KURTZ'S CHURCH HISTORY.*_The present century has been prolific, to such an extraordinary degree, of works on Church History, that the new and general interest which is everywhere felt in this important department of theological study, is not at all surprising. The volume before us is by Dr. John Henry Kurtz, Professor of Theology in the University of Dorpat. It is called a "text-book," and the plan is such that it will be found to interfere in no important respect with the larger works which have preceded it. We doubt not it will prove to be a very useful and valuable manual on the tables even of those who have all the standard authors in their libraries. It is an admirable book of reference. The history is extremely condensed, and a vast amount of information is given in the fewest possible words. It is particularly full in its accounts of the development of theological doctrines, and of the operation of political influences on the history of the church. The classification and arrangement are excellent, and the references to authorities are everywhere abundant. Those who are commencing their studies in ecclesiastical history will find that it will serve their purposes; for although it goes much into details, yet the leading outlines of the history are throughout presented with great clearness. The present volume carries the history down to the period of the Reformation, in the sixteenth century. A second volume, which is soon to appear, will bring it to the present time.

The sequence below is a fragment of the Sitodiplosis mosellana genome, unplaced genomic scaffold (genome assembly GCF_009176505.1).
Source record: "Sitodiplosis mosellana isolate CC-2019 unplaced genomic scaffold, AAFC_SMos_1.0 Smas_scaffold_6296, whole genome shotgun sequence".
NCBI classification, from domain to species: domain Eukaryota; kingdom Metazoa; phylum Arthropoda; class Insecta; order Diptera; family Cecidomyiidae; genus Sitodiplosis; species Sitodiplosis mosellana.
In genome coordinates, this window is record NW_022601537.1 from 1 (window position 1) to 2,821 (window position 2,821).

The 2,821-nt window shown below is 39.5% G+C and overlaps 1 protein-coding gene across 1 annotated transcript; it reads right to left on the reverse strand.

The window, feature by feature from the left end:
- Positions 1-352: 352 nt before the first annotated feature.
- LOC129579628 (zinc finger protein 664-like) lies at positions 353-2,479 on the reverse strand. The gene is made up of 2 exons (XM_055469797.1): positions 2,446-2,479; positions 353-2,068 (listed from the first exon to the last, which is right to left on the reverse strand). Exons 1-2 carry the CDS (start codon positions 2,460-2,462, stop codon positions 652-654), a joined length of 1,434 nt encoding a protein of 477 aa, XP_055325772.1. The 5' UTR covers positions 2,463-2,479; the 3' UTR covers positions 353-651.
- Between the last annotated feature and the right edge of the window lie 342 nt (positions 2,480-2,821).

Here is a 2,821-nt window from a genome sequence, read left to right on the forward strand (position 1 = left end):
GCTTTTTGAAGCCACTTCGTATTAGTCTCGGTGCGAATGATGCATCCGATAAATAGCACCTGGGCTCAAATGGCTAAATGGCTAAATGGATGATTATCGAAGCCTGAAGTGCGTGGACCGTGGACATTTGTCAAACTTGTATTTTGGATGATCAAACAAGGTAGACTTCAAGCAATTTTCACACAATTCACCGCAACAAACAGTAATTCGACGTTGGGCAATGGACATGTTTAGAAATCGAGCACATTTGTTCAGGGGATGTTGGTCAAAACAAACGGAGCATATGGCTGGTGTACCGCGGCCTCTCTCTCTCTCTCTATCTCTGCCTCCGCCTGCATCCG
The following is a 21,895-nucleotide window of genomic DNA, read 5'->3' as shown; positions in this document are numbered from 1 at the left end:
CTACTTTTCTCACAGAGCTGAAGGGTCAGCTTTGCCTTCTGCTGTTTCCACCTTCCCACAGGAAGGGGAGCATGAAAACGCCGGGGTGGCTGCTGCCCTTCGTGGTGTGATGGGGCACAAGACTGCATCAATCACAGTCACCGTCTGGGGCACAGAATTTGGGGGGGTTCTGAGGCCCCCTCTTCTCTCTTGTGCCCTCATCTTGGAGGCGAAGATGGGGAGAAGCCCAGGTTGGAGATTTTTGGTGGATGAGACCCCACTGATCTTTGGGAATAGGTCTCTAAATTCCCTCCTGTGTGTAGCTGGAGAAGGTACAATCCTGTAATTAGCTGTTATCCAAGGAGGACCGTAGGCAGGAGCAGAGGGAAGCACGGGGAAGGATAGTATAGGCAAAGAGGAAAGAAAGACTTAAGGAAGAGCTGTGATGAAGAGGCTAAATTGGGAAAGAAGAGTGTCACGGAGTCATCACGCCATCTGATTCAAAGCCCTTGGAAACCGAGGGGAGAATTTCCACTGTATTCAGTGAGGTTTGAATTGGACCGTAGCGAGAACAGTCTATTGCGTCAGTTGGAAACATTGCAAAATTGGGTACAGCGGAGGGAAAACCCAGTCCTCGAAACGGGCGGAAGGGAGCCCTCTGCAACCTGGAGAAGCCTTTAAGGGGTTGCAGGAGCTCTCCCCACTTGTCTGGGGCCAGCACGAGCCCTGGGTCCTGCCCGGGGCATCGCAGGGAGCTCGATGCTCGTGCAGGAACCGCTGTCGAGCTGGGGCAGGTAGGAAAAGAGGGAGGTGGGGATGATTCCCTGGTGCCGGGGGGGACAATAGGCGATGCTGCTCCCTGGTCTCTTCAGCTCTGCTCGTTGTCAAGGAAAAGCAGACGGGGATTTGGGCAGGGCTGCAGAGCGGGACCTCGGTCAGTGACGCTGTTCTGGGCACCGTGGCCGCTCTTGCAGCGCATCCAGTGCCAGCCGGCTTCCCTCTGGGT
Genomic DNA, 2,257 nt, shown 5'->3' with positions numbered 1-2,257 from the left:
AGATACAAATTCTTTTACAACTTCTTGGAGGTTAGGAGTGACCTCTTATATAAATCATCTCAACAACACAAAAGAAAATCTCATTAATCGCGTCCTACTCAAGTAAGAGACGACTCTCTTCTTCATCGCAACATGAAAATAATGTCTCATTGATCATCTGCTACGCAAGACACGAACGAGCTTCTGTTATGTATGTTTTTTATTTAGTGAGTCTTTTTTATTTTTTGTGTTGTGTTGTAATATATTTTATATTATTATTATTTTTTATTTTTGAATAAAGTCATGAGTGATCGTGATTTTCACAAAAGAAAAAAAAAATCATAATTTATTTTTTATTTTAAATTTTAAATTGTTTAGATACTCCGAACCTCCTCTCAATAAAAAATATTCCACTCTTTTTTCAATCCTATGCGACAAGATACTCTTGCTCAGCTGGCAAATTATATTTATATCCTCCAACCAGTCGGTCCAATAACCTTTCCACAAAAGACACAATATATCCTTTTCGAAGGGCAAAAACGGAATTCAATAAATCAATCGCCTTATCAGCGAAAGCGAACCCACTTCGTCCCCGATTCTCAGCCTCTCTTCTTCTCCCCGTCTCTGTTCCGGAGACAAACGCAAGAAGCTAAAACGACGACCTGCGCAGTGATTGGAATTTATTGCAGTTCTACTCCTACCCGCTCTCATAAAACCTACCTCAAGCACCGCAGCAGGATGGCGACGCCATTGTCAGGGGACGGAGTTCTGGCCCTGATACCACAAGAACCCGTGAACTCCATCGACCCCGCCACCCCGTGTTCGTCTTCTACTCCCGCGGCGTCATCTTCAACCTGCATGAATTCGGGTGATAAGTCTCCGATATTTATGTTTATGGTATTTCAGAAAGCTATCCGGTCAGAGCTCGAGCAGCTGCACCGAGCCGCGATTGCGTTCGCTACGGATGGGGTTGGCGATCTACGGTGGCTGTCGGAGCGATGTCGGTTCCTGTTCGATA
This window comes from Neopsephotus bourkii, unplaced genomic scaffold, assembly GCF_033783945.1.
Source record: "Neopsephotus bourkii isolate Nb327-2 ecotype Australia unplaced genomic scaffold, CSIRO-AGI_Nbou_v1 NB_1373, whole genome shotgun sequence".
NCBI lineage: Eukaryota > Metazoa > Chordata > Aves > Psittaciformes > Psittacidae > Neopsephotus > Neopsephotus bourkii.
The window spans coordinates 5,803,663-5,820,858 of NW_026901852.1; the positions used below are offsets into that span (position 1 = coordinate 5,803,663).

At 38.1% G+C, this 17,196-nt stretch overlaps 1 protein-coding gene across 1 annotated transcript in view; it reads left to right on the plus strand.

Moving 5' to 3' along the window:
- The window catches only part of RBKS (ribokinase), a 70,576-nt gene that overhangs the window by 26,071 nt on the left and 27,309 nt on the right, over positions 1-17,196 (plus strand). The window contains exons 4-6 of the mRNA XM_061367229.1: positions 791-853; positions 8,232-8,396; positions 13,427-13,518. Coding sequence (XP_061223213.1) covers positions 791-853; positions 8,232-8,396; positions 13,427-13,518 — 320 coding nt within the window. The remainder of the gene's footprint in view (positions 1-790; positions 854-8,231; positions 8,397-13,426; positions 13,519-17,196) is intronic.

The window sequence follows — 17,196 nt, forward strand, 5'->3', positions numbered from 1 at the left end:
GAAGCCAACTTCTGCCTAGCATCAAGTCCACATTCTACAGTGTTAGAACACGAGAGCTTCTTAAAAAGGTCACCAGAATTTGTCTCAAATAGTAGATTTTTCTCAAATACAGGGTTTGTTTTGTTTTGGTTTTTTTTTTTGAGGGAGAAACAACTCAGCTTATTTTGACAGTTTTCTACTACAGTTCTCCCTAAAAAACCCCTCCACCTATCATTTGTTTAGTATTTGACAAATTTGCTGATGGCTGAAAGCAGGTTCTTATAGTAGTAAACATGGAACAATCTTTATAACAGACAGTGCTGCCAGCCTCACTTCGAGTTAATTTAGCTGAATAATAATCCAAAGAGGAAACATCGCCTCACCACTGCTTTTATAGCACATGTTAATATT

It is to be remembered that Dr. Kurtz is a Lutheran, and, as might be expected, his theory respecting the church, and some of his statements respecting the Sacraments, and Predestinarianism, show that his views are, in these respects, somewhat different from ours; but we have been surprised, in our examination of the book, to see how very slight are the traces of his theological preferences. We make a short extract from his account of what has been done in Germany, in the nineteenth century, in the department of Church History:
“A new era in the treatment of Church History opened with Chr. Schmidt of Giessen, in the commencement of the nineteenth century. Instead of the superficial or diffuse enumeration of facts, formerly current, he insisted on a thorough
* Text-Book of Church History. By Joux Hexey Kurtz, Professor of Theology in the University of Dorpat; author of "A Manual of Sacred History," "The Bible and Astronomy,” etc., etc. Vol. I. To the Reformation, Philadelphia: Lindsay & Blakiston. 1860. 12mo. pp. 534.